It has been more than two weeks since we asked our readers for their favorite methods for saving money on gas. Since then, gas prices have dropped from their April 29 highs, and analysts expect them to continue a steady, slow decline over the next few weeks.
However, while average prices are retreating from the $4 level, they aren’t likely to drop too far, and advice on how to save at the pump will likely remain useful for the foreseeable future.
Our first collection of your gas-saving suggestions looked at methods that drivers can use to cut back on their gas expenditures, and our second piece covered methods for squeezing extra miles out of every tank. This time, we’re going to look at discounts and other methods that drivers can use to actually pay less for each gallon of fuel.
Discounts in Aisle Two
As gas prices rose, many retailers began offering discounts to regular customers. “Dave,” for example, noted that regional supermarket chain Price Chopper gives him 10 cents off a gallon for every $50 of groceries he buys. At the same time, his local Fastrac gas station saver card “gives me 7 cents [off per] gallon during the week and 10 cents off a gallon on Sunday.”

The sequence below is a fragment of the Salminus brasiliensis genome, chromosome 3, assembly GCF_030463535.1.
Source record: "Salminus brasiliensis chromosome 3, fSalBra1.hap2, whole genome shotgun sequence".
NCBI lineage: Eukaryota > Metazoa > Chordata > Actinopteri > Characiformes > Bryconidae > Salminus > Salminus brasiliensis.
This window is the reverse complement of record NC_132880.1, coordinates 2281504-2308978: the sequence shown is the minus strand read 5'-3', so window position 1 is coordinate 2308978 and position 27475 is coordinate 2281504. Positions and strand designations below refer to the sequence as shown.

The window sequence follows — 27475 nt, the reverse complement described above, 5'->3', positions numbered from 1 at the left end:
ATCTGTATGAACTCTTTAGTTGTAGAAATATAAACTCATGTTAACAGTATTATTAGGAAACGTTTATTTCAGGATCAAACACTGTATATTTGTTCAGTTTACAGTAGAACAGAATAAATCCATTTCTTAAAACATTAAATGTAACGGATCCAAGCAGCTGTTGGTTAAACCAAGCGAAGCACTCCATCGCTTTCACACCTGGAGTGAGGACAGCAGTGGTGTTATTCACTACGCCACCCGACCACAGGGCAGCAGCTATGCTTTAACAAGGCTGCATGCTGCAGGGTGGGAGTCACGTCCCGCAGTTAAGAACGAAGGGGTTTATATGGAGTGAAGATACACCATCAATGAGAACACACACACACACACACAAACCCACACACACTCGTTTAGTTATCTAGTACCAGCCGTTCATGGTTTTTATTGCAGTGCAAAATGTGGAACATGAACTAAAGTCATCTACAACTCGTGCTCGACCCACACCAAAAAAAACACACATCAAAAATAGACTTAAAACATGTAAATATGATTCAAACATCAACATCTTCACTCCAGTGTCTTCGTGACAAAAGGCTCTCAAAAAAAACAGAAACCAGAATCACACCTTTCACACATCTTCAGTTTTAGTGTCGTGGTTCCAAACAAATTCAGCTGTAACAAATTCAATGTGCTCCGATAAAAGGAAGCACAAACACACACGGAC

Similarly, “Chetski6” proclaims the wonders of Kroger (KR), noting that it offers 10 cents off per gallon for each $100 dollars a month spent there on food. Since her family spends $400 on groceries monthly, that adds up to $6 on each 15-gallon fill-up.
Indeed, grocery store discounts on gas seem to be widespread, and quite popular with our readers. “Mesamark” in Southern California suggests using Ralph’s supermarkets, while “Wjsnavarre” notes that Publix supermarkets (also owned by Kroger) sometimes offer a 20% discount on $50 gas cards.